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for themselves, and were no longer contented, as had been the case for so many years, to rely entirely on what their priests told them. The mariner's compass New invenmade navigation safe and feasible.
The use of gunpowder in warfare made individual bravery of less importance than the intellect of the commanding officers, and thus war began to be a kind of science. The arts of engraving and printing were invented, and the more general manufacture and use of paper made possible the speedy development of arts that have exercised a great influence on the progress of nations.
In England the spirit of the Renaissance entered early into Humphry, Duke of Gloucester (d. 1447), Tiptoft, Earl of Worcester (d. 1470), and Woodville, Early Earl Rivers (d. 1483). They all delighted Renaissance “to study in books of antiquity”. Duke in England. Humphry brought scholars from Italy to expound the classics to him, collected books and left by will a hundred and thirty-five volumes to the University of Oxford. Aretino, a conspicuous figure at the court of Cosmo dei Medici, dedicated to Duke Humphry his The univertranslation of Aristotle's Politics. The public sities and the schools and the universities began to take schools. their modern shape. Education was beginning to be demanded by all; it was no longer to be confined to those who intended taking holy orders. Bishop Wykeham founded Winchester School and New College, Oxford, in 1379; Chicheley, Archbishop of Canterbury, founded All Souls College, Oxford, in 1438; Henry VI. founded Eton in 1441, and King's College, Cambridge, in 1443. St. Andrews, the most ancient of the Scottish universities, was founded a few years after the commencement of the fifteenth century, and the University of Glasgow was established within the century. St. Paul's School, where Milton was later to be a pupil, and the first school in which Greek was publicly taught in England, was founded by Colet in 1512.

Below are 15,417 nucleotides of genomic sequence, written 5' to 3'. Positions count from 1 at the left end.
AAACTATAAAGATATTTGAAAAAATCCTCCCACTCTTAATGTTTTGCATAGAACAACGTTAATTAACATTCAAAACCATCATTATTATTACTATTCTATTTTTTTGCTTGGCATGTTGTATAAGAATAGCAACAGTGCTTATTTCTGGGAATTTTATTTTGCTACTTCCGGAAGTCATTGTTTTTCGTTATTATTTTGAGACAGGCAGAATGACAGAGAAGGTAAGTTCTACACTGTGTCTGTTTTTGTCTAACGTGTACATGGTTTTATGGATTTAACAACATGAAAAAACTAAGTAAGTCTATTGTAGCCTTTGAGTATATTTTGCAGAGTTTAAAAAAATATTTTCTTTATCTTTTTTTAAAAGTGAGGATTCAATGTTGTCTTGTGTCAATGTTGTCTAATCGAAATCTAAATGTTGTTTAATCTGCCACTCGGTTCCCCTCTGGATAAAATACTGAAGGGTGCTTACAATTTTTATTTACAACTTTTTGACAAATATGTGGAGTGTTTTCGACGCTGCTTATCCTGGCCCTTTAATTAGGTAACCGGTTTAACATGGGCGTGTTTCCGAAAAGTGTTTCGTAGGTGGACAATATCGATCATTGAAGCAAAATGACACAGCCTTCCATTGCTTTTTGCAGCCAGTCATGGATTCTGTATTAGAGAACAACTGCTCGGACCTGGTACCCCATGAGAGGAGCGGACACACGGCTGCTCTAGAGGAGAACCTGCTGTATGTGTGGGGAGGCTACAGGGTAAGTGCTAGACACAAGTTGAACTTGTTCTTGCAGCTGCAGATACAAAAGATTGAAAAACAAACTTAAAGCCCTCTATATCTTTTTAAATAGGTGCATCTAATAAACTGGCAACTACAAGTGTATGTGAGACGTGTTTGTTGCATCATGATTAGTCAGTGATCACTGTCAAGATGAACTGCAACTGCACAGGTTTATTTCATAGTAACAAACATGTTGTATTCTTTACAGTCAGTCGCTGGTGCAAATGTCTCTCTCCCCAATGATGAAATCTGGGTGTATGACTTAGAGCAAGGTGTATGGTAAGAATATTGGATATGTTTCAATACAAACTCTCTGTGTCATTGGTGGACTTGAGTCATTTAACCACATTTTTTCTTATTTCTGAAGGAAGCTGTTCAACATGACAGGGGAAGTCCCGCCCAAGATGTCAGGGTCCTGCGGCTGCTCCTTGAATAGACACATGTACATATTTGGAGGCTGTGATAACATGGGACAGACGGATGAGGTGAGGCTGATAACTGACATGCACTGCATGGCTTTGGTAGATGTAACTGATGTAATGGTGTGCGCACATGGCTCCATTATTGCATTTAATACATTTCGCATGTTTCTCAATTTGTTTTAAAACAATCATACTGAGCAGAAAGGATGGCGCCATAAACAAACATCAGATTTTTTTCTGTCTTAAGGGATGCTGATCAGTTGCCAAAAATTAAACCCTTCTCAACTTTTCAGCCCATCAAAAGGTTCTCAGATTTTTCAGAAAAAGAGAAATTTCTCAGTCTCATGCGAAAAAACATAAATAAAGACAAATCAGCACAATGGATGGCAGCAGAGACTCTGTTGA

All through the sixteenth century the same zeal was displayed in founding schools and colleges both in England and Scotland. Englishmen commenced the practice, which on moral grounds Ascham deplored, of visiting Italy for the purpose of studying the classics, and some of them, on their return, taught others, or brought back teachers with them. Both Linacre and Grocyn, two great scholars of the Renaissance, on their return from Italy, taught Greek at Oxford. Linacre, it must not be forgotten, founded the Royal College of Physicians of London in 1518. How the revival of classical learning affected the early sixteenth-century poets will be seen later in dealing with their works.